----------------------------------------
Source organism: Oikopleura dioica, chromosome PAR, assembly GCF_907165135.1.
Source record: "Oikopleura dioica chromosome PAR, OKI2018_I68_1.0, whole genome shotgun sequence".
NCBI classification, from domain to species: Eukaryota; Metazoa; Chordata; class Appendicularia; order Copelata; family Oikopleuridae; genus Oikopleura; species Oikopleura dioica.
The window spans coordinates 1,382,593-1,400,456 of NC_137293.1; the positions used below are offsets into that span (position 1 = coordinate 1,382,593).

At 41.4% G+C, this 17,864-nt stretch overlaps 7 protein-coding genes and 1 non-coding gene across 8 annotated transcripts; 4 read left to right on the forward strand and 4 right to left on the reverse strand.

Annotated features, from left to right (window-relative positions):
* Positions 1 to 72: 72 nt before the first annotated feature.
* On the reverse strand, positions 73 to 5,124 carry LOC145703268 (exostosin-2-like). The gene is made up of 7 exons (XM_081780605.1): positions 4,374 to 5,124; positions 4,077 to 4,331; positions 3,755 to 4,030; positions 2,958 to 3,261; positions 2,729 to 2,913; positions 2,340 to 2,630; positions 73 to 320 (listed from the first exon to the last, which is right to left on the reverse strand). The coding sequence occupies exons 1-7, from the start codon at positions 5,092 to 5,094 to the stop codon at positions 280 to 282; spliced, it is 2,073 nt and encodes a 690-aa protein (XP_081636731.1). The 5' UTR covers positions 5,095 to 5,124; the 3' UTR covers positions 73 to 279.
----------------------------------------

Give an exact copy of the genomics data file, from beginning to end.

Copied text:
Source organism: Oikopleura dioica, chromosome PAR, assembly GCF_907165135.1.
Source record: "Oikopleura dioica chromosome PAR, OKI2018_I68_1.0, whole genome shotgun sequence".
NCBI classification, from domain to species: Eukaryota; Metazoa; Chordata; class Appendicularia; order Copelata; family Oikopleuridae; genus Oikopleura; species Oikopleura dioica.
The window spans coordinates 1,382,593-1,400,456 of NC_137293.1; the positions used below are offsets into that span (position 1 = coordinate 1,382,593).

At 41.4% G+C, this 17,864-nt stretch overlaps 7 protein-coding genes and 1 non-coding gene across 8 annotated transcripts; 4 read left to right on the forward strand and 4 right to left on the reverse strand.

Annotated features, from left to right (window-relative positions):
* Positions 1 to 72: 72 nt before the first annotated feature.
* On the reverse strand, positions 73 to 5,124 carry LOC145703268 (exostosin-2-like). The gene is made up of 7 exons (XM_081780605.1): positions 4,374 to 5,124; positions 4,077 to 4,331; positions 3,755 to 4,030; positions 2,958 to 3,261; positions 2,729 to 2,913; positions 2,340 to 2,630; positions 73 to 320 (listed from the first exon to the last, which is right to left on the reverse strand). The coding sequence occupies exons 1-7, from the start codon at positions 5,092 to 5,094 to the stop codon at positions 280 to 282; spliced, it is 2,073 nt and encodes a 690-aa protein (XP_081636731.1). The 5' UTR covers positions 5,095 to 5,124; the 3' UTR covers positions 73 to 279.